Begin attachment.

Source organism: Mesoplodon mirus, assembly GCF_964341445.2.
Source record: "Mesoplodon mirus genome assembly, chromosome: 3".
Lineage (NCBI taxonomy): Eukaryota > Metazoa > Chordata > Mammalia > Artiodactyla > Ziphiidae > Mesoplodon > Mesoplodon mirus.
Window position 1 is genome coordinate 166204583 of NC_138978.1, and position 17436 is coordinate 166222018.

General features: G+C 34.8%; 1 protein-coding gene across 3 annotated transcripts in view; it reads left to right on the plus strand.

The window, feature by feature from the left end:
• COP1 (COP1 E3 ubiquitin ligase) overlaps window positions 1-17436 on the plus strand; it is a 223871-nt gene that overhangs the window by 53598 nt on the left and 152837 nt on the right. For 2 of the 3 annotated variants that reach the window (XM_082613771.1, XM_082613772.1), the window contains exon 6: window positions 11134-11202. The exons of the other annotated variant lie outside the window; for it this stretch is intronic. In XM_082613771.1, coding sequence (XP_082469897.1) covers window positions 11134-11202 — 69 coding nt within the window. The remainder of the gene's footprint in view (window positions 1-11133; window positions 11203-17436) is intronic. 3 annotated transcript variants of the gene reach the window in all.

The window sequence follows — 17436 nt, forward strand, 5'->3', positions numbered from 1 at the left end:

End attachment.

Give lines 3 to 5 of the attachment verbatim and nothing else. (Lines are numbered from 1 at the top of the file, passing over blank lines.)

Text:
Lineage (NCBI taxonomy): Eukaryota > Metazoa > Chordata > Mammalia > Artiodactyla > Ziphiidae > Mesoplodon > Mesoplodon mirus.
Window position 1 is genome coordinate 166204583 of NC_138978.1, and position 17436 is coordinate 166222018.

General features: G+C 34.8%; 1 protein-coding gene across 3 annotated transcripts in view; it reads left to right on the plus strand.